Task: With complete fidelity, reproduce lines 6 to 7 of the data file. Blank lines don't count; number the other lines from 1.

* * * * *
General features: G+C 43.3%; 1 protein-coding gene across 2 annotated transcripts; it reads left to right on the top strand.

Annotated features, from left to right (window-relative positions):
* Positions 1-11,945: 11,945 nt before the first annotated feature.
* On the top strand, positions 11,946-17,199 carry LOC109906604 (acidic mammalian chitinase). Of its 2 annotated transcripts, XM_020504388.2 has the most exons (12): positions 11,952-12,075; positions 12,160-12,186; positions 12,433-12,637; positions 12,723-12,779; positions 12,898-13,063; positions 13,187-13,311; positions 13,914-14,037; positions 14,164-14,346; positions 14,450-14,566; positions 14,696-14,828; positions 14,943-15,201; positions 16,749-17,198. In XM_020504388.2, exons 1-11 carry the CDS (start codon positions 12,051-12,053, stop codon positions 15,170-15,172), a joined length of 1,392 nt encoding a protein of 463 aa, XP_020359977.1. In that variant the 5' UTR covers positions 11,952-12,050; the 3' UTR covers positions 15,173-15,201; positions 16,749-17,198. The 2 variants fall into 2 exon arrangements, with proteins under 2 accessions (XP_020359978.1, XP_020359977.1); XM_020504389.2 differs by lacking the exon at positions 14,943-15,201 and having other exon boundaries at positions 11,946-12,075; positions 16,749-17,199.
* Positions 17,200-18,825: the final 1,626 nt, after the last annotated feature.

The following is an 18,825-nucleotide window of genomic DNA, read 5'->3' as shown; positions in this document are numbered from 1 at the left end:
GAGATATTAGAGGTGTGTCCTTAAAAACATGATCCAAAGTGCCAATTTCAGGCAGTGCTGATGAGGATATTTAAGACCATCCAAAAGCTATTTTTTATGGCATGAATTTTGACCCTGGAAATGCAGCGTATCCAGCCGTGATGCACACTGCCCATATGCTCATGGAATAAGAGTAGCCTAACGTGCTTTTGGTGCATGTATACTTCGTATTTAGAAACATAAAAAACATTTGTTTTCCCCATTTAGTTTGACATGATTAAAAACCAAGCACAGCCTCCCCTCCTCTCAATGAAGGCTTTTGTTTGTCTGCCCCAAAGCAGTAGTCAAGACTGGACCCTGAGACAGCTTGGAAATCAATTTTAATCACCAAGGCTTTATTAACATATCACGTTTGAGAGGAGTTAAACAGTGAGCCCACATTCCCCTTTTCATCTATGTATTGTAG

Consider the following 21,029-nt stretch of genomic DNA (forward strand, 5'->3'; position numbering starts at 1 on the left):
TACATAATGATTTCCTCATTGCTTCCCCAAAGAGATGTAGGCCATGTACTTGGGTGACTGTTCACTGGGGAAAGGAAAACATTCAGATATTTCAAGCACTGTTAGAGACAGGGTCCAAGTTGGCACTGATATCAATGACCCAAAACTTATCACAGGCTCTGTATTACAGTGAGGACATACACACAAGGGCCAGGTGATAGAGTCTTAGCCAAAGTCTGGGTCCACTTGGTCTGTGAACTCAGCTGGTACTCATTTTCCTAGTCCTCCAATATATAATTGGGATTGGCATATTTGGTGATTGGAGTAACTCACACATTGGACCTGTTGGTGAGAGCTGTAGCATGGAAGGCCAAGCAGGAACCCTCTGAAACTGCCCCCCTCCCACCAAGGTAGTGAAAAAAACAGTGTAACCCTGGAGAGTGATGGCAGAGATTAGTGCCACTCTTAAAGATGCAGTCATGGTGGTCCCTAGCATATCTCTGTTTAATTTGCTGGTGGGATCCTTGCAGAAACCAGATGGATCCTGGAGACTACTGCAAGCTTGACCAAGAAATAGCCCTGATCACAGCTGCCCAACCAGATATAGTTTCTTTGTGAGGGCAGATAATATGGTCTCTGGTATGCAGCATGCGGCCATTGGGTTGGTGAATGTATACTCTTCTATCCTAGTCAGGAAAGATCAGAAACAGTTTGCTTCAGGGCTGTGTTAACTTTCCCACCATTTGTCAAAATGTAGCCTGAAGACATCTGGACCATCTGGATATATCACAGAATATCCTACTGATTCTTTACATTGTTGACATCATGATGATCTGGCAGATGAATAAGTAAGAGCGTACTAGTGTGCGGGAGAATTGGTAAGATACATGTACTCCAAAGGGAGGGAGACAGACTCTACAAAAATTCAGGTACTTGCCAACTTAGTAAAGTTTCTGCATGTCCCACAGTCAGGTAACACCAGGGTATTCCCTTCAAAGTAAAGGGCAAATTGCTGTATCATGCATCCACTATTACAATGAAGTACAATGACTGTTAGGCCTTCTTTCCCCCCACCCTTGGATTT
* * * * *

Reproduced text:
The following is an 18,825-nucleotide window of genomic DNA, read 5'->3' as shown; positions in this document are numbered from 1 at the left end:
GAGATATTAGAGGTGTGTCCTTAAAAACATGATCCAAAGTGCCAATTTCAGGCAGTGCTGATGAGGATATTTAAGACCATCCAAAAGCTATTTTTTATGGCATGAATTTTGACCCTGGAAATGCAGCGTATCCAGCCGTGATGCACACTGCCCATATGCTCATGGAATAAGAGTAGCCTAACGTGCTTTTGGTGCATGTATACTTCGTATTTAGAAACATAAAAAACATTTGTTTTCCCCATTTAGTTTGACATGATTAAAAACCAAGCACAGCCTCCCCTCCTCTCAATGAAGGCTTTTGTTTGTCTGCCCCAAAGCAGTAGTCAAGACTGGACCCTGAGACAGCTTGGAAATCAATTTTAATCACCAAGGCTTTATTAACATATCACGTTTGAGAGGAGTTAAACAGTGAGCCCACATTCCCCTTTTCATCTATGTATTGTAG